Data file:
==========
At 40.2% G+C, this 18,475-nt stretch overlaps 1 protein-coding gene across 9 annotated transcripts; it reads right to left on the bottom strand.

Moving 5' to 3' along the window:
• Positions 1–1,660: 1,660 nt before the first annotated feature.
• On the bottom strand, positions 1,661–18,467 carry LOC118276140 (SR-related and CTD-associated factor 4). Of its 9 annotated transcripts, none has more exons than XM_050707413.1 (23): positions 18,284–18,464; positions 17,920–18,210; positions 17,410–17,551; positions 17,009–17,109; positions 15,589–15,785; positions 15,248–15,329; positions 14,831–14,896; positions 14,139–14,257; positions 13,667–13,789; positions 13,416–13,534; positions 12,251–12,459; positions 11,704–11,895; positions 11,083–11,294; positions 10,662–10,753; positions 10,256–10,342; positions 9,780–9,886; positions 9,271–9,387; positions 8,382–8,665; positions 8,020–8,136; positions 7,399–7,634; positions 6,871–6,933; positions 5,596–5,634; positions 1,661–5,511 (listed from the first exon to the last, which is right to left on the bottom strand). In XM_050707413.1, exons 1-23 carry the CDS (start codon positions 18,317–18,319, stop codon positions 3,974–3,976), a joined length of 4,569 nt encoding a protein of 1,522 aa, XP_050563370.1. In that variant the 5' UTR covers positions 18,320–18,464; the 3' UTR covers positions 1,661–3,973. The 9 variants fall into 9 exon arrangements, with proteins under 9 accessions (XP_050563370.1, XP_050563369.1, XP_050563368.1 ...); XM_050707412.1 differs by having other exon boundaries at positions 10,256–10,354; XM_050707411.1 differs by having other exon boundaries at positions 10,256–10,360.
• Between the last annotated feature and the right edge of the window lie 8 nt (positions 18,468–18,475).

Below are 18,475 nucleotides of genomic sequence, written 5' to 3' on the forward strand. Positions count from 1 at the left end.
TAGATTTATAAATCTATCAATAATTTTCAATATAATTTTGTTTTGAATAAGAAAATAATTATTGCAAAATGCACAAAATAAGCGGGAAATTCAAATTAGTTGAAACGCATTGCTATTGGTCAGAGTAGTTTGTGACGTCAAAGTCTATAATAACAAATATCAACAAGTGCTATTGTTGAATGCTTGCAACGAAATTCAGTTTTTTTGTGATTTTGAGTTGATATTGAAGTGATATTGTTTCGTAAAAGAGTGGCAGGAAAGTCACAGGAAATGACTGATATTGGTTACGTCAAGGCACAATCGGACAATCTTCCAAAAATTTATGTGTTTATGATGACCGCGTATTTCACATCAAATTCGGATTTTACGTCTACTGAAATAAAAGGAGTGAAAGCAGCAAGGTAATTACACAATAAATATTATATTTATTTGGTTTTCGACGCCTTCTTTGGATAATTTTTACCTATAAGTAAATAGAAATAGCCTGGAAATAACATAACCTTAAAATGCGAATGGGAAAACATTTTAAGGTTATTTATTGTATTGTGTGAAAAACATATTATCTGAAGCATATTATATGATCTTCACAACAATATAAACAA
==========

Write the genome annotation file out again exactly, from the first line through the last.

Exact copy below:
At 40.2% G+C, this 18,475-nt stretch overlaps 1 protein-coding gene across 9 annotated transcripts; it reads right to left on the bottom strand.

Moving 5' to 3' along the window:
• Positions 1–1,660: 1,660 nt before the first annotated feature.
• On the bottom strand, positions 1,661–18,467 carry LOC118276140 (SR-related and CTD-associated factor 4). Of its 9 annotated transcripts, none has more exons than XM_050707413.1 (23): positions 18,284–18,464; positions 17,920–18,210; positions 17,410–17,551; positions 17,009–17,109; positions 15,589–15,785; positions 15,248–15,329; positions 14,831–14,896; positions 14,139–14,257; positions 13,667–13,789; positions 13,416–13,534; positions 12,251–12,459; positions 11,704–11,895; positions 11,083–11,294; positions 10,662–10,753; positions 10,256–10,342; positions 9,780–9,886; positions 9,271–9,387; positions 8,382–8,665; positions 8,020–8,136; positions 7,399–7,634; positions 6,871–6,933; positions 5,596–5,634; positions 1,661–5,511 (listed from the first exon to the last, which is right to left on the bottom strand). In XM_050707413.1, exons 1-23 carry the CDS (start codon positions 18,317–18,319, stop codon positions 3,974–3,976), a joined length of 4,569 nt encoding a protein of 1,522 aa, XP_050563370.1. In that variant the 5' UTR covers positions 18,320–18,464; the 3' UTR covers positions 1,661–3,973. The 9 variants fall into 9 exon arrangements, with proteins under 9 accessions (XP_050563370.1, XP_050563369.1, XP_050563368.1 ...); XM_050707412.1 differs by having other exon boundaries at positions 10,256–10,354; XM_050707411.1 differs by having other exon boundaries at positions 10,256–10,360.
• Between the last annotated feature and the right edge of the window lie 8 nt (positions 18,468–18,475).

Below are 18,475 nucleotides of genomic sequence, written 5' to 3' on the forward strand. Positions count from 1 at the left end.
TAGATTTATAAATCTATCAATAATTTTCAATATAATTTTGTTTTGAATAAGAAAATAATTATTGCAAAATGCACAAAATAAGCGGGAAATTCAAATTAGTTGAAACGCATTGCTATTGGTCAGAGTAGTTTGTGACGTCAAAGTCTATAATAACAAATATCAACAAGTGCTATTGTTGAATGCTTGCAACGAAATTCAGTTTTTTTGTGATTTTGAGTTGATATTGAAGTGATATTGTTTCGTAAAAGAGTGGCAGGAAAGTCACAGGAAATGACTGATATTGGTTACGTCAAGGCACAATCGGACAATCTTCCAAAAATTTATGTGTTTATGATGACCGCGTATTTCACATCAAATTCGGATTTTACGTCTACTGAAATAAAAGGAGTGAAAGCAGCAAGGTAATTACACAATAAATATTATATTTATTTGGTTTTCGACGCCTTCTTTGGATAATTTTTACCTATAAGTAAATAGAAATAGCCTGGAAATAACATAACCTTAAAATGCGAATGGGAAAACATTTTAAGGTTATTTATTGTATTGTGTGAAAAACATATTATCTGAAGCATATTATATGATCTTCACAACAATATAAACAA